Tuesday, December 28, 2004

The Importance of Being Blog

Hugh Hewitt has the first grand unified theory of the old media collapse that I've seen. It seems like a good place to start.

The piece ties into Hugh's very fine new book, Blog. I've praised Blog before and I really do think that it's an important book for people interested the blog world's history and future. But it strikes me that Blog is also important as a thing: Hugh's book is of tremendous importance to bloggers.

Print media has come to terms with the blogosphere relatively quickly--co-opting bloggers for copy, reaching out to blogs for ideas--even integrating blogs into their presence, a la the Dallas Morning News blog.

Television is also coming to grips with blogs, albeit a little more slowly. Bloggers are now swimming with the school of baby pundits for whom cable news bookers trawl. MSNBC even has their own stable of bloggers working on their website.

So the book business is the last sector of the media to figure out what to do with bloggers. A few bloggers have managed book deals from their work, but so far as I can tell, none of those books represents a conversion of online to offline the way Hugh's book does.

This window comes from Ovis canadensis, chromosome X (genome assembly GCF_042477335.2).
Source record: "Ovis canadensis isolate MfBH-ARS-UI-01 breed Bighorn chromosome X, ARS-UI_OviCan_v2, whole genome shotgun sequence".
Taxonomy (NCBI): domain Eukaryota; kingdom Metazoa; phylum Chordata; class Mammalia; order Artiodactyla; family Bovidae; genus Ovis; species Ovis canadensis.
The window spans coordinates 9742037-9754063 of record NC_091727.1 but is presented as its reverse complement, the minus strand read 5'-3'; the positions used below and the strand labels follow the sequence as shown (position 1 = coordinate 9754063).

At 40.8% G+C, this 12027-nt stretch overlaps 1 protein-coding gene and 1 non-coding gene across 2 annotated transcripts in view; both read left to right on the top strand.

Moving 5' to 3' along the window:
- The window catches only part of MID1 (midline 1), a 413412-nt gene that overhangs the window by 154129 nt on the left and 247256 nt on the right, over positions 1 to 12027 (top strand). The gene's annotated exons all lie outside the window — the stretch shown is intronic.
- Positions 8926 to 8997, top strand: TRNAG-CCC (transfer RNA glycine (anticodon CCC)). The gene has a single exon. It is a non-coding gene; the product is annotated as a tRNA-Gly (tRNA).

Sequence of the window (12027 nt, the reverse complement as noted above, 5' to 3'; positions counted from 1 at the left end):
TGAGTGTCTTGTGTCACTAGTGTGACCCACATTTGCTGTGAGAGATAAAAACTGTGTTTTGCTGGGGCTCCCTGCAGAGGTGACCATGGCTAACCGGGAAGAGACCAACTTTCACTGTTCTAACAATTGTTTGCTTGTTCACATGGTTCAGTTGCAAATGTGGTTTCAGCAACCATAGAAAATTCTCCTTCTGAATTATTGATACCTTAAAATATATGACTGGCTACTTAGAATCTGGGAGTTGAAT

If Hugh Hewitt's Blog succeeds, it will represent the first substantive step of the Internet's colonization of the publishing world. And subsequently, bloggers will find even more doors opening to them.

It's just one more reason for the entire blogosphere to root for Hugh.


Chap said...

Lots of earlier examples. Perhaps the best one is Silent America, which is Bill Whittle's self-published book.

Whittle wrote some comments on Rachel Lucas' old blog. Lucas liked the comments so much she put a bunch of them together as a post, and made him start a blog up. Those essays of his gathered a rabid following, and the book, of blog posts, is paying his dinner.

Other examples are things like Salam Pax's book and the symbiotic book sales that bloggers like Postrel or others have been given. The book business knows what to do with bloggers pretty well, is what I'd argue.

Chuck said...

I enjoyed your review of Hugh's book and am looking forward to reading it myself.